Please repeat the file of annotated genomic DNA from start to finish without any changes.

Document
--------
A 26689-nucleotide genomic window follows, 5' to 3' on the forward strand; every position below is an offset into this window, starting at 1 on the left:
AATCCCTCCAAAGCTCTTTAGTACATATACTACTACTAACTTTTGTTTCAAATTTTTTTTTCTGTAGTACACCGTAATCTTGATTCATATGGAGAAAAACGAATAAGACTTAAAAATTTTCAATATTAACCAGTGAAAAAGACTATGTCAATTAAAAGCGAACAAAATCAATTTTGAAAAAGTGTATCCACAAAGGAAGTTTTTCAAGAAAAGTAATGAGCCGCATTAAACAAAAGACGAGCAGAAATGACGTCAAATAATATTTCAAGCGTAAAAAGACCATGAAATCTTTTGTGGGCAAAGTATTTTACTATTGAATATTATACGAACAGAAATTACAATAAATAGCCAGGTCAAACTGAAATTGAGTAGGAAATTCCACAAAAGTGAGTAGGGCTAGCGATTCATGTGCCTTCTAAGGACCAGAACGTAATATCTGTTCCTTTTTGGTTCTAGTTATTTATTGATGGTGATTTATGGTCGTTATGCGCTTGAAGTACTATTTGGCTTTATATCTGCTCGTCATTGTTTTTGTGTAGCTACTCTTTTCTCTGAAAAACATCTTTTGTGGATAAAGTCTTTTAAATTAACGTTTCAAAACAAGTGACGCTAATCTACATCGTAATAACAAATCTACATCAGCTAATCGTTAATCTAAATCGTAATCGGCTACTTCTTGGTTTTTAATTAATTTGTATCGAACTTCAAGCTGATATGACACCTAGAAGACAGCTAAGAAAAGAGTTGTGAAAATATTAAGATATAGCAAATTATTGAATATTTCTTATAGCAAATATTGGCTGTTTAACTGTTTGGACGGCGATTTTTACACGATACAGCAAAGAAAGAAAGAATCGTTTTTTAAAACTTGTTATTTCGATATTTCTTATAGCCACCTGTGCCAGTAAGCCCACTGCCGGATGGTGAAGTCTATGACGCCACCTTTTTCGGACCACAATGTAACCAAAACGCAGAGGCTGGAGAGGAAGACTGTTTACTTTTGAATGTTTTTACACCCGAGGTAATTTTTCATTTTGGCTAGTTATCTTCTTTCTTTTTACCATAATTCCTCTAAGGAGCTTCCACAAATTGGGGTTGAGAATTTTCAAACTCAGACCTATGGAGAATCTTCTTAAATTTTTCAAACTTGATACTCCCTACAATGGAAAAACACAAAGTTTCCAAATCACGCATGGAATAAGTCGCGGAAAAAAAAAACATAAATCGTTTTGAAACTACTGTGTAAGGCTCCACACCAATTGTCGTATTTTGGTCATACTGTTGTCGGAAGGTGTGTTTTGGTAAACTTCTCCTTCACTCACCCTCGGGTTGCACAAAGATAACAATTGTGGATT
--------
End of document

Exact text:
A 26689-nucleotide genomic window follows, 5' to 3' on the forward strand; every position below is an offset into this window, starting at 1 on the left:
AATCCCTCCAAAGCTCTTTAGTACATATACTACTACTAACTTTTGTTTCAAATTTTTTTTTCTGTAGTACACCGTAATCTTGATTCATATGGAGAAAAACGAATAAGACTTAAAAATTTTCAATATTAACCAGTGAAAAAGACTATGTCAATTAAAAGCGAACAAAATCAATTTTGAAAAAGTGTATCCACAAAGGAAGTTTTTCAAGAAAAGTAATGAGCCGCATTAAACAAAAGACGAGCAGAAATGACGTCAAATAATATTTCAAGCGTAAAAAGACCATGAAATCTTTTGTGGGCAAAGTATTTTACTATTGAATATTATACGAACAGAAATTACAATAAATAGCCAGGTCAAACTGAAATTGAGTAGGAAATTCCACAAAAGTGAGTAGGGCTAGCGATTCATGTGCCTTCTAAGGACCAGAACGTAATATCTGTTCCTTTTTGGTTCTAGTTATTTATTGATGGTGATTTATGGTCGTTATGCGCTTGAAGTACTATTTGGCTTTATATCTGCTCGTCATTGTTTTTGTGTAGCTACTCTTTTCTCTGAAAAACATCTTTTGTGGATAAAGTCTTTTAAATTAACGTTTCAAAACAAGTGACGCTAATCTACATCGTAATAACAAATCTACATCAGCTAATCGTTAATCTAAATCGTAATCGGCTACTTCTTGGTTTTTAATTAATTTGTATCGAACTTCAAGCTGATATGACACCTAGAAGACAGCTAAGAAAAGAGTTGTGAAAATATTAAGATATAGCAAATTATTGAATATTTCTTATAGCAAATATTGGCTGTTTAACTGTTTGGACGGCGATTTTTACACGATACAGCAAAGAAAGAAAGAATCGTTTTTTAAAACTTGTTATTTCGATATTTCTTATAGCCACCTGTGCCAGTAAGCCCACTGCCGGATGGTGAAGTCTATGACGCCACCTTTTTCGGACCACAATGTAACCAAAACGCAGAGGCTGGAGAGGAAGACTGTTTACTTTTGAATGTTTTTACACCCGAGGTAATTTTTCATTTTGGCTAGTTATCTTCTTTCTTTTTACCATAATTCCTCTAAGGAGCTTCCACAAATTGGGGTTGAGAATTTTCAAACTCAGACCTATGGAGAATCTTCTTAAATTTTTCAAACTTGATACTCCCTACAATGGAAAAACACAAAGTTTCCAAATCACGCATGGAATAAGTCGCGGAAAAAAAAAACATAAATCGTTTTGAAACTACTGTGTAAGGCTCCACACCAATTGTCGTATTTTGGTCATACTGTTGTCGGAAGGTGTGTTTTGGTAAACTTCTCCTTCACTCACCCTCGGGTTGCACAAAGATAACAATTGTGGATT